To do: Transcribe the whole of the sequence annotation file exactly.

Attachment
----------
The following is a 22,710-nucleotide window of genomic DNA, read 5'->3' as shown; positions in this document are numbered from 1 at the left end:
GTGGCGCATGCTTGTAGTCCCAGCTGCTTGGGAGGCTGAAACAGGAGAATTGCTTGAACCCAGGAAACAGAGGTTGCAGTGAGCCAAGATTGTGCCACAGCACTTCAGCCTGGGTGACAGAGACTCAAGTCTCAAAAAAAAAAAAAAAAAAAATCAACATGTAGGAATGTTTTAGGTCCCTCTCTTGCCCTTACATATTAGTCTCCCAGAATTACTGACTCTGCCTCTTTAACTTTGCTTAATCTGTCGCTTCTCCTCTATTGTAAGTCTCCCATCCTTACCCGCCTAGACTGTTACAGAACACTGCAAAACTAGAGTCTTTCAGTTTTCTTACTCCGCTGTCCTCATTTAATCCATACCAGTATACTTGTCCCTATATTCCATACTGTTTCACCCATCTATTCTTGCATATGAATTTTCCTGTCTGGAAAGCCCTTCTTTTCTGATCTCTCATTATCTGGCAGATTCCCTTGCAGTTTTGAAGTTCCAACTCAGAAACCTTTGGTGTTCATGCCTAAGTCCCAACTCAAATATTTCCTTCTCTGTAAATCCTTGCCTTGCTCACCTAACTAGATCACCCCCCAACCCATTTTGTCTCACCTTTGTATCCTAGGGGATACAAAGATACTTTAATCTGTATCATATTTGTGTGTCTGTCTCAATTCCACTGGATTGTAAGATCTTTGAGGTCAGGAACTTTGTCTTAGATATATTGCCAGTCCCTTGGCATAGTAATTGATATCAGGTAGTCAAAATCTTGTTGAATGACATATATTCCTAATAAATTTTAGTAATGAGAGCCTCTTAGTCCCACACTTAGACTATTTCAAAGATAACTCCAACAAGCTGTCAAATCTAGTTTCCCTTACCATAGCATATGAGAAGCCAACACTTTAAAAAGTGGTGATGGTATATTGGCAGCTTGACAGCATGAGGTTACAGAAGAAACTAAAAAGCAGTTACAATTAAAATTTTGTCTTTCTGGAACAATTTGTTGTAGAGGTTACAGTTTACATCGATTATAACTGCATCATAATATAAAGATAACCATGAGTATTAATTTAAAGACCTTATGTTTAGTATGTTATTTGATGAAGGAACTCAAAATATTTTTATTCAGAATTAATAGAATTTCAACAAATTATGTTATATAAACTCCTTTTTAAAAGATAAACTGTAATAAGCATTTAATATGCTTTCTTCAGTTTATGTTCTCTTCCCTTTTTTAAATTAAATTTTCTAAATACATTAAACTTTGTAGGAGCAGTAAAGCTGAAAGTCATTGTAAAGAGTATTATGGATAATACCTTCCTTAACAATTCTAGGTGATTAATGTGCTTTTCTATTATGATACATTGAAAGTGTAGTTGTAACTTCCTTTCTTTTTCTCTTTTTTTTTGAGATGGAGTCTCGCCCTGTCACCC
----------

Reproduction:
The following is a 22,710-nucleotide window of genomic DNA, read 5'->3' as shown; positions in this document are numbered from 1 at the left end:
GTGGCGCATGCTTGTAGTCCCAGCTGCTTGGGAGGCTGAAACAGGAGAATTGCTTGAACCCAGGAAACAGAGGTTGCAGTGAGCCAAGATTGTGCCACAGCACTTCAGCCTGGGTGACAGAGACTCAAGTCTCAAAAAAAAAAAAAAAAAAAATCAACATGTAGGAATGTTTTAGGTCCCTCTCTTGCCCTTACATATTAGTCTCCCAGAATTACTGACTCTGCCTCTTTAACTTTGCTTAATCTGTCGCTTCTCCTCTATTGTAAGTCTCCCATCCTTACCCGCCTAGACTGTTACAGAACACTGCAAAACTAGAGTCTTTCAGTTTTCTTACTCCGCTGTCCTCATTTAATCCATACCAGTATACTTGTCCCTATATTCCATACTGTTTCACCCATCTATTCTTGCATATGAATTTTCCTGTCTGGAAAGCCCTTCTTTTCTGATCTCTCATTATCTGGCAGATTCCCTTGCAGTTTTGAAGTTCCAACTCAGAAACCTTTGGTGTTCATGCCTAAGTCCCAACTCAAATATTTCCTTCTCTGTAAATCCTTGCCTTGCTCACCTAACTAGATCACCCCCCAACCCATTTTGTCTCACCTTTGTATCCTAGGGGATACAAAGATACTTTAATCTGTATCATATTTGTGTGTCTGTCTCAATTCCACTGGATTGTAAGATCTTTGAGGTCAGGAACTTTGTCTTAGATATATTGCCAGTCCCTTGGCATAGTAATTGATATCAGGTAGTCAAAATCTTGTTGAATGACATATATTCCTAATAAATTTTAGTAATGAGAGCCTCTTAGTCCCACACTTAGACTATTTCAAAGATAACTCCAACAAGCTGTCAAATCTAGTTTCCCTTACCATAGCATATGAGAAGCCAACACTTTAAAAAGTGGTGATGGTATATTGGCAGCTTGACAGCATGAGGTTACAGAAGAAACTAAAAAGCAGTTACAATTAAAATTTTGTCTTTCTGGAACAATTTGTTGTAGAGGTTACAGTTTACATCGATTATAACTGCATCATAATATAAAGATAACCATGAGTATTAATTTAAAGACCTTATGTTTAGTATGTTATTTGATGAAGGAACTCAAAATATTTTTATTCAGAATTAATAGAATTTCAACAAATTATGTTATATAAACTCCTTTTTAAAAGATAAACTGTAATAAGCATTTAATATGCTTTCTTCAGTTTATGTTCTCTTCCCTTTTTTAAATTAAATTTTCTAAATACATTAAACTTTGTAGGAGCAGTAAAGCTGAAAGTCATTGTAAAGAGTATTATGGATAATACCTTCCTTAACAATTCTAGGTGATTAATGTGCTTTTCTATTATGATACATTGAAAGTGTAGTTGTAACTTCCTTTCTTTTTCTCTTTTTTTTTGAGATGGAGTCTCGCCCTGTCACCC